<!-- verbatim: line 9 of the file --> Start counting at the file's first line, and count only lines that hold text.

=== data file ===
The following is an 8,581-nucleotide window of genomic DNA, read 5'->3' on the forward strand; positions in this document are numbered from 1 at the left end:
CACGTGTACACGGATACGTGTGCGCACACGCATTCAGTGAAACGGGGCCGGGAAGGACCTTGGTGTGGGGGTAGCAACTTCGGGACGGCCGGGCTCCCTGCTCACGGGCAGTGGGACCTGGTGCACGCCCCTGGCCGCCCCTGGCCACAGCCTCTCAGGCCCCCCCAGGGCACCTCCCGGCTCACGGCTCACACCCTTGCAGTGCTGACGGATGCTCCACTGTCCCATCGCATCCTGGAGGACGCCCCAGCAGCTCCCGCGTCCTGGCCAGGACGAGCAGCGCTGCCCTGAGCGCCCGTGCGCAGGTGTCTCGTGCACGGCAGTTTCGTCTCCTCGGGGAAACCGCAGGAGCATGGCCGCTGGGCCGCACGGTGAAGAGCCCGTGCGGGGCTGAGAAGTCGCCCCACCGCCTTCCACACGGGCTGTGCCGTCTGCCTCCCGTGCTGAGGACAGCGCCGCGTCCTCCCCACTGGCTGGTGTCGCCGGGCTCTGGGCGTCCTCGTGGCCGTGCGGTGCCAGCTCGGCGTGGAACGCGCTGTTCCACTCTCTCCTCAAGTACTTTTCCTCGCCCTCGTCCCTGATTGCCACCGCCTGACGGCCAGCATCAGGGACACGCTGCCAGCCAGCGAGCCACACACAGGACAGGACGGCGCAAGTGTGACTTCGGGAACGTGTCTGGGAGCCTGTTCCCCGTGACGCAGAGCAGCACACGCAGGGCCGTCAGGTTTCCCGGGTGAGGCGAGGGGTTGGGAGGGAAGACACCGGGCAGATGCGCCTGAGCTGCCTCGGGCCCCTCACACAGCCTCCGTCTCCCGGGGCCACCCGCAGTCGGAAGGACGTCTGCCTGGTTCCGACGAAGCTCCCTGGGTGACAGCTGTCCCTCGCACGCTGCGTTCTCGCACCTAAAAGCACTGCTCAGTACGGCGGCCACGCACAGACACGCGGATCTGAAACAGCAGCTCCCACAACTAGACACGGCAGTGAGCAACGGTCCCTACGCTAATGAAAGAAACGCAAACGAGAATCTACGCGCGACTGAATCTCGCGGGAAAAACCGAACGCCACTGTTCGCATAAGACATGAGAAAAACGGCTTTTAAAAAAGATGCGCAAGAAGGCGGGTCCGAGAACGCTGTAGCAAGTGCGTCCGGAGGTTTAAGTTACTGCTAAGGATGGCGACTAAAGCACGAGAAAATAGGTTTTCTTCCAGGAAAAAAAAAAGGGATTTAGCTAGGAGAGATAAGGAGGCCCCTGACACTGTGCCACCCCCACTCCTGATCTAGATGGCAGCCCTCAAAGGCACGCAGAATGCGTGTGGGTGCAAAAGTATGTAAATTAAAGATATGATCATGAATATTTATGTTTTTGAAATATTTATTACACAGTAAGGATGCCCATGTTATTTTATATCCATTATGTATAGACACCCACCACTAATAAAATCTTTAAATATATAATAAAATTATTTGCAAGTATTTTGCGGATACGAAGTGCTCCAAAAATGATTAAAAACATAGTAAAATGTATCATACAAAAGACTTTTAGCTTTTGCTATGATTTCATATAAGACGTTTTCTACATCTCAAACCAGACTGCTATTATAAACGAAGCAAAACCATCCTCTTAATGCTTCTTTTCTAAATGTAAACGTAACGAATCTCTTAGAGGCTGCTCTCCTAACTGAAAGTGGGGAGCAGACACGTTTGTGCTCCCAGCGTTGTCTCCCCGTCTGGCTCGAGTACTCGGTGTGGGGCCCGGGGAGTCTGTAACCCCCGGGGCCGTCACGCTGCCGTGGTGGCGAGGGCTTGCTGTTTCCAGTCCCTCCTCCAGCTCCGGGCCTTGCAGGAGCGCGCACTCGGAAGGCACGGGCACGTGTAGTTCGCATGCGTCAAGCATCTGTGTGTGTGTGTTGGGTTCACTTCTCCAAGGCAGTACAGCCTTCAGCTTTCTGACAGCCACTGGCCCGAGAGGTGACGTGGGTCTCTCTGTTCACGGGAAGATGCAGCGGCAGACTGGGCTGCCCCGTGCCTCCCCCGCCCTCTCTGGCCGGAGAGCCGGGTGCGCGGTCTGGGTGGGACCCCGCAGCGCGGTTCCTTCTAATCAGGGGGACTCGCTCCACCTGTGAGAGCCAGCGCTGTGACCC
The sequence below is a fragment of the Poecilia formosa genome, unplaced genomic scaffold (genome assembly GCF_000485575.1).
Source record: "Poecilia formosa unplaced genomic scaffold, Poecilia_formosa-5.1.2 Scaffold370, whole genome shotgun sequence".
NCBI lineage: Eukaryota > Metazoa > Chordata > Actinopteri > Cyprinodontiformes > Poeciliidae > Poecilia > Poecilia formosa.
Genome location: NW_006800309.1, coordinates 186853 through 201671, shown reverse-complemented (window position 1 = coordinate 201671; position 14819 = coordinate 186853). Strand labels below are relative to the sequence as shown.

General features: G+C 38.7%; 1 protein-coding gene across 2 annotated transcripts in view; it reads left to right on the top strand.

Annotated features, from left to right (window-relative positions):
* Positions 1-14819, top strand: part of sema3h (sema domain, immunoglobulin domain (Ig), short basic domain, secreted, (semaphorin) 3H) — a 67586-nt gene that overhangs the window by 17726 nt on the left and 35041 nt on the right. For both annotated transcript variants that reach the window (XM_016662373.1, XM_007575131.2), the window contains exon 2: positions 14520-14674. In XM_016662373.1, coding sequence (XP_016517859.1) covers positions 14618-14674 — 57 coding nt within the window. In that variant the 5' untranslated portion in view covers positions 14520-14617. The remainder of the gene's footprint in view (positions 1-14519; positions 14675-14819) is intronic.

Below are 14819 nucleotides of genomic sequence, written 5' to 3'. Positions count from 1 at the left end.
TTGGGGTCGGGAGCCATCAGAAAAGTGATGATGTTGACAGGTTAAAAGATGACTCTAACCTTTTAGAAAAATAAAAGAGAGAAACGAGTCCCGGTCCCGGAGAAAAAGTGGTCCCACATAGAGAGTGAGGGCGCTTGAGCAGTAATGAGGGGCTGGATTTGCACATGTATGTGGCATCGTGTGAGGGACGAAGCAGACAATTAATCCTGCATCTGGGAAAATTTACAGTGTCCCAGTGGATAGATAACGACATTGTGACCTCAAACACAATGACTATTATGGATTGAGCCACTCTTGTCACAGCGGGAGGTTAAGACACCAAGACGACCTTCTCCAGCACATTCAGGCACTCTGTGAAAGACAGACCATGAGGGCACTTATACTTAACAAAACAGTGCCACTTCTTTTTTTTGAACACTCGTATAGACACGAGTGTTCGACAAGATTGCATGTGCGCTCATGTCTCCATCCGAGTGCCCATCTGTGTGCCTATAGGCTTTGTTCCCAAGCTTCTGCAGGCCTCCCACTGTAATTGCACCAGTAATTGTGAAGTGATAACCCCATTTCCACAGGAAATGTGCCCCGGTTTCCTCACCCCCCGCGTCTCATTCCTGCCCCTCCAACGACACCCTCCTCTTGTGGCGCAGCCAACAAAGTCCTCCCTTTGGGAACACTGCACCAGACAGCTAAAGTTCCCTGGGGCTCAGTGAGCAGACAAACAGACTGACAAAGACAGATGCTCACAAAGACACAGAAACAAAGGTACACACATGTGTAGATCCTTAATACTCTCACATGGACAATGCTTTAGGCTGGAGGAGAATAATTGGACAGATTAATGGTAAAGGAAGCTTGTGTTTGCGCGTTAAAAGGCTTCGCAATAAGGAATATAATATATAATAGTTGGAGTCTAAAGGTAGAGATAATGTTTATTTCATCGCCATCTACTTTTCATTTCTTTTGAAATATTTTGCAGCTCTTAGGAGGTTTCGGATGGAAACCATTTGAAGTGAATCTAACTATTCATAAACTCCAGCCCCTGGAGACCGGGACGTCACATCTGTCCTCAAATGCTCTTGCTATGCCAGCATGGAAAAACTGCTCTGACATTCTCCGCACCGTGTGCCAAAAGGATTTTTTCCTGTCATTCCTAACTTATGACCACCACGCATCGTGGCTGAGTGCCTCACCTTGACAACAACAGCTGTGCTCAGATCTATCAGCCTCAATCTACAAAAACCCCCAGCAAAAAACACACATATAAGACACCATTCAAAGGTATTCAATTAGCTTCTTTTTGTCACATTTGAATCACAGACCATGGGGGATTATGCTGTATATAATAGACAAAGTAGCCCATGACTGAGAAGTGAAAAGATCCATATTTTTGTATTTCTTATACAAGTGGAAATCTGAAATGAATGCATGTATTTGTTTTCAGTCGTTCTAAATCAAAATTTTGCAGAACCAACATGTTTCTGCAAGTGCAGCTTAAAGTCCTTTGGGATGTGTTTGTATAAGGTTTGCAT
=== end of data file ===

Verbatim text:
* Positions 1-14819, top strand: part of sema3h (sema domain, immunoglobulin domain (Ig), short basic domain, secreted, (semaphorin) 3H) — a 67586-nt gene that overhangs the window by 17726 nt on the left and 35041 nt on the right. For both annotated transcript variants that reach the window (XM_016662373.1, XM_007575131.2), the window contains exon 2: positions 14520-14674. In XM_016662373.1, coding sequence (XP_016517859.1) covers positions 14618-14674 — 57 coding nt within the window. In that variant the 5' untranslated portion in view covers positions 14520-14617. The remainder of the gene's footprint in view (positions 1-14519; positions 14675-14819) is intronic.